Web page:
Greenwood Encyclopedia of African American Literature

Monday, April 30, 2012

Baseball Poems by Tim Peeler

As I wait for students to visit my office hours to discuss final papers and a poetry-portfolio, as I listen to cloud-bursts come and go, and as early-baseball-season begins to ripen into mid-season (for S.F. Giants fans, this brings thoughts of the June Swoon), I'm ordering a raft of books from a variety of online sources: the bibliophile's spring fever, I reckon.

Two books I just ordered are Touching All Bases: Baseball Poems and Waiting for Godot's First Pitch: More Baseball Poems, both by the talented, accomplished North Carolina poet Tim Peeler.  I hope they arrive as quickly as a fastball for Satchel Paige in his prime.

One of my favorite baseball poems is "Analysis of Baseball," by May Swenson.  Some of Tom Clark's baseball poems from back in the 70s day are pretty good too--although Oakland-A's-centric. I have a feeling Peeler's poems have set a new standard.

I can't prove the following: That IF American poets are interested in a sport (and interested in writing about it), that sport will likely be baseball.  But that's my guess.  The ritual, the time for reflection, the quirkiness (and the uncanny quirkiness of names), and so on: these have a certain potential appeal for poets.

Anyway, I hope you'll look into Tim Peeler's baseball-poetry-books, not to mention his other poetry books: look into them after you buy them, I mean.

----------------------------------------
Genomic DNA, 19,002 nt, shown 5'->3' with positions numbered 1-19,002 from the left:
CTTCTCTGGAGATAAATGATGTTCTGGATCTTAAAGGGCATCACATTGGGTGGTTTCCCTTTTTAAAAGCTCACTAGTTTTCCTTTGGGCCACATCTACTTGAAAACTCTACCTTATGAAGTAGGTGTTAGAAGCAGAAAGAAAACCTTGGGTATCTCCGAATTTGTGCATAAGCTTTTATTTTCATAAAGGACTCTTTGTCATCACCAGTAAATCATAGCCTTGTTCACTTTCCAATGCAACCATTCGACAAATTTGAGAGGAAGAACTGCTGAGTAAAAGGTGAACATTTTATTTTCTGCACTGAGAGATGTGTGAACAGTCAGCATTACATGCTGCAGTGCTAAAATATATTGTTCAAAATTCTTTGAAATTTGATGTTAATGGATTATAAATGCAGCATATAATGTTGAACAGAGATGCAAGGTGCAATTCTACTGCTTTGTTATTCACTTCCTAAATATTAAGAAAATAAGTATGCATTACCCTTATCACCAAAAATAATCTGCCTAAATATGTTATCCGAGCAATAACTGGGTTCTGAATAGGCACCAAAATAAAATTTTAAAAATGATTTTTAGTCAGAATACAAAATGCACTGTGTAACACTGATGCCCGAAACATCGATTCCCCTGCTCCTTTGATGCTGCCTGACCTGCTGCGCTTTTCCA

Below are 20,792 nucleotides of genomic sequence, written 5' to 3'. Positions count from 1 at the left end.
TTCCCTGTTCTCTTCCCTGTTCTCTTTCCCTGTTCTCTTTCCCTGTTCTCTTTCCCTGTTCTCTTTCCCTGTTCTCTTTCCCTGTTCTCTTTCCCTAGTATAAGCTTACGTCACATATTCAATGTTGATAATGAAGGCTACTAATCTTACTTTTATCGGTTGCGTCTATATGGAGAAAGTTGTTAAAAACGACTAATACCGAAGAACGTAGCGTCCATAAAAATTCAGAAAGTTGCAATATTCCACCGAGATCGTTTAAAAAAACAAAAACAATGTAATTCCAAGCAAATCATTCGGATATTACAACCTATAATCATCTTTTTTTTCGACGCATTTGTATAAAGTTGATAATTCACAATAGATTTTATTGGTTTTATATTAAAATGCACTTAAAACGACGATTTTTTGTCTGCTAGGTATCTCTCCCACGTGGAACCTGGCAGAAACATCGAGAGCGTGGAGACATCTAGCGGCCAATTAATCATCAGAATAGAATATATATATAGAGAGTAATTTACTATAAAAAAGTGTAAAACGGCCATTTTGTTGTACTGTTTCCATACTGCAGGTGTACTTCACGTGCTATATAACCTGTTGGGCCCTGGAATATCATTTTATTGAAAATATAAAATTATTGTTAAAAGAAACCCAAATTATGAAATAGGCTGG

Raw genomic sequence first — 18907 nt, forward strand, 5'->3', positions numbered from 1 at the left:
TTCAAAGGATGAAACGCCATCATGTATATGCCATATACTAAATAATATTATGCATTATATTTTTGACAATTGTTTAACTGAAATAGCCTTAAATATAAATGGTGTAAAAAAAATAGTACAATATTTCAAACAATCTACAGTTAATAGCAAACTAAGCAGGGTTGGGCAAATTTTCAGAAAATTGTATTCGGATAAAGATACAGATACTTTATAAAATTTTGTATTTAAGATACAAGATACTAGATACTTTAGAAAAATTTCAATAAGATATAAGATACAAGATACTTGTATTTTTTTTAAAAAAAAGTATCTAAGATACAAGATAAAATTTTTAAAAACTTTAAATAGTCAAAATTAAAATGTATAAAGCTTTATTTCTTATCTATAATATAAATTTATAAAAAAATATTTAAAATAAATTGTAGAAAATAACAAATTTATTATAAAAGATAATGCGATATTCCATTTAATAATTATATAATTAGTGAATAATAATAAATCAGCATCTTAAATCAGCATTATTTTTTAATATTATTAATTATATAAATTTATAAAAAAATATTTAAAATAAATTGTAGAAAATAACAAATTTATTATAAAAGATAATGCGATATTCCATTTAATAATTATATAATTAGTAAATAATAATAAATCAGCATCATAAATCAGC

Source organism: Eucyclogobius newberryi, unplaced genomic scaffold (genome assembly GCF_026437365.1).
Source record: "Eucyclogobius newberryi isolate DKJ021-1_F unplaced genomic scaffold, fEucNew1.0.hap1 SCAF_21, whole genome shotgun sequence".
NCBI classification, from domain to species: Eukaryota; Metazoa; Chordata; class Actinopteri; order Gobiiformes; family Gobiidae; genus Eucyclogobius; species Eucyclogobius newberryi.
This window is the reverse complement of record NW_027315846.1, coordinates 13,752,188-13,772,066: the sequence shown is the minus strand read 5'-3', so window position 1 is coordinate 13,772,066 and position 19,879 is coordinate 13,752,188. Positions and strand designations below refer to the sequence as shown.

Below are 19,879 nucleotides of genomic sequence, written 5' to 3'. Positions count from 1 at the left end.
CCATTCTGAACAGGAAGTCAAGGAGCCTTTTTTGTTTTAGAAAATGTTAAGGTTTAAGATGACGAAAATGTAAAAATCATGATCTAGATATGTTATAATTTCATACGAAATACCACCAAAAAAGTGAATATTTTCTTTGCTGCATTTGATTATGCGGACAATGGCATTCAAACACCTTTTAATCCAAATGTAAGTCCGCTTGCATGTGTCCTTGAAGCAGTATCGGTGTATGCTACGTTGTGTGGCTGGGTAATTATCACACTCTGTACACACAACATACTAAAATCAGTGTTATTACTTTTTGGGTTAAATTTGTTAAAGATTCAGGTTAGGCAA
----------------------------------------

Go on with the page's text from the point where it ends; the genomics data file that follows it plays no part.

One must assume that Godot's first pitch will be, ahem, long-delayed because of rain and other factors, but should it ever arrive, I'm thinking it will be in the dirt. Don't swing!

Oh--one other note.  I've been an S.F. Giants fan since I was six, and in m pre-teen years, I actually wrote a few fan-letters. One was to Gaylord Perry, who became famous for his spit-ball, and for his elaborate, charming denials of throwing a spitball. "Sometimes the fog rolls in, you know, and your fingers get wet--what are you going to do?"  At any rate, I got back not just the standard black-and-white photo postcard, but a real letter--on hotel stationery--from Gaylord, who was staying in (wait for it) North Carolina. He also included his business card: he was selling insurance.  Gaylord ended his career in Seattle, where he was nicknamed, of course (and here we circle back to poetry) the Ancient Mariner.

And a coda: One of my favorite ball players from the Sixties who wasn't a Giant was Smoky Burgess, a native of North Carolina.  Smoky became one of the great pinch-hitters of his day.  He was portly, and not a great athlete, but he had a great eye and a quick bat.  And he looked just fine in the Pittsburgh Pirates jersey.  A tip of the cap to the late Smoky.
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